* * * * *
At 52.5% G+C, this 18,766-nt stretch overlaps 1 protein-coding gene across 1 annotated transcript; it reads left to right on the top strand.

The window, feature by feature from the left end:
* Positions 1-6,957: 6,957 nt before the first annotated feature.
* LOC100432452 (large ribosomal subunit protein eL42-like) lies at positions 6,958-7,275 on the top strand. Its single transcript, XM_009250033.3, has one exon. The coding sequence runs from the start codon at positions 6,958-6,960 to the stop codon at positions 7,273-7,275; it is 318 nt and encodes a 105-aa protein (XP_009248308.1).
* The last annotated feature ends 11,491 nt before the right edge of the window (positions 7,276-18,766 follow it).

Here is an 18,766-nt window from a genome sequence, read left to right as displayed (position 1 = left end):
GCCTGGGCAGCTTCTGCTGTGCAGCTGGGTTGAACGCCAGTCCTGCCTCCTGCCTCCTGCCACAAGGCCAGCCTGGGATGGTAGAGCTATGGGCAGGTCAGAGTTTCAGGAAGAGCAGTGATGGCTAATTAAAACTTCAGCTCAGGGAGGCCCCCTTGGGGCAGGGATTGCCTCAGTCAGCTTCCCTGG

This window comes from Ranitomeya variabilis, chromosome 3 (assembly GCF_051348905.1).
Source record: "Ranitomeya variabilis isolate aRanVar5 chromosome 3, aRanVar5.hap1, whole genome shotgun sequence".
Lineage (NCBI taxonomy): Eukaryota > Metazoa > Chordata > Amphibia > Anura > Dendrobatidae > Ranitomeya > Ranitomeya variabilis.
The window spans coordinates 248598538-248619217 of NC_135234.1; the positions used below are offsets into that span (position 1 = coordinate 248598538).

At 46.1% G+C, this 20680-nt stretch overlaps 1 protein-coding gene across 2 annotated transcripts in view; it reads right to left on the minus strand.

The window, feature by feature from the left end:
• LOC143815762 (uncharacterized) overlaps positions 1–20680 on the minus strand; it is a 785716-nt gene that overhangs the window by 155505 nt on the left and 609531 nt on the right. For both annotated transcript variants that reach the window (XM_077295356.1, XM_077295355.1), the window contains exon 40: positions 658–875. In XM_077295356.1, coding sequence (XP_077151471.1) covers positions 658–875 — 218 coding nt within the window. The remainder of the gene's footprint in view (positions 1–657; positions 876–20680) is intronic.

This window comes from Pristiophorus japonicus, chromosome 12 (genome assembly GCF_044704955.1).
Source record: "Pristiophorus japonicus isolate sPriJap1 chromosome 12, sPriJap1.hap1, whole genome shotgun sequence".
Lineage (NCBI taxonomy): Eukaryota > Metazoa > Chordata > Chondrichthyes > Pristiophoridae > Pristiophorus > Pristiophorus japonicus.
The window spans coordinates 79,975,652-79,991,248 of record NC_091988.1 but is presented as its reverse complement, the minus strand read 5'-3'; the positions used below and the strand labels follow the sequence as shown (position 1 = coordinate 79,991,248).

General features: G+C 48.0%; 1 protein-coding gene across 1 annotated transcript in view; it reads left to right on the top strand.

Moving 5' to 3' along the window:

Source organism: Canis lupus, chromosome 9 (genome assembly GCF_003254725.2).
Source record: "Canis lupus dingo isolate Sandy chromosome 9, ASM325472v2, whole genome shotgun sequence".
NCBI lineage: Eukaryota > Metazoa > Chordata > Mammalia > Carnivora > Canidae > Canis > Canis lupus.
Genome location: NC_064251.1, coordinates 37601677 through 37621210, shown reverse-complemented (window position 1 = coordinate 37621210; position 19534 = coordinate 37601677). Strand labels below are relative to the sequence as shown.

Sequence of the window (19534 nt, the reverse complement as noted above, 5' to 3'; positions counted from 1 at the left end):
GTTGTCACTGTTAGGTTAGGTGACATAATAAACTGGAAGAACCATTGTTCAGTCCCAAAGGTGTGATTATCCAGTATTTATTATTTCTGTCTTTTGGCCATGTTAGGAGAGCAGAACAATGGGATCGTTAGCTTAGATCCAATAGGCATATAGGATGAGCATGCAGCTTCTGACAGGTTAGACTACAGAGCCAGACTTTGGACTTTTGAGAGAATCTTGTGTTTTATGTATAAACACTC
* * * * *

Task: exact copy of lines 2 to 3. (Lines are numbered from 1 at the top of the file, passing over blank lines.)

The window, feature by feature from the left end:
* Positions 1-6,957: 6,957 nt before the first annotated feature.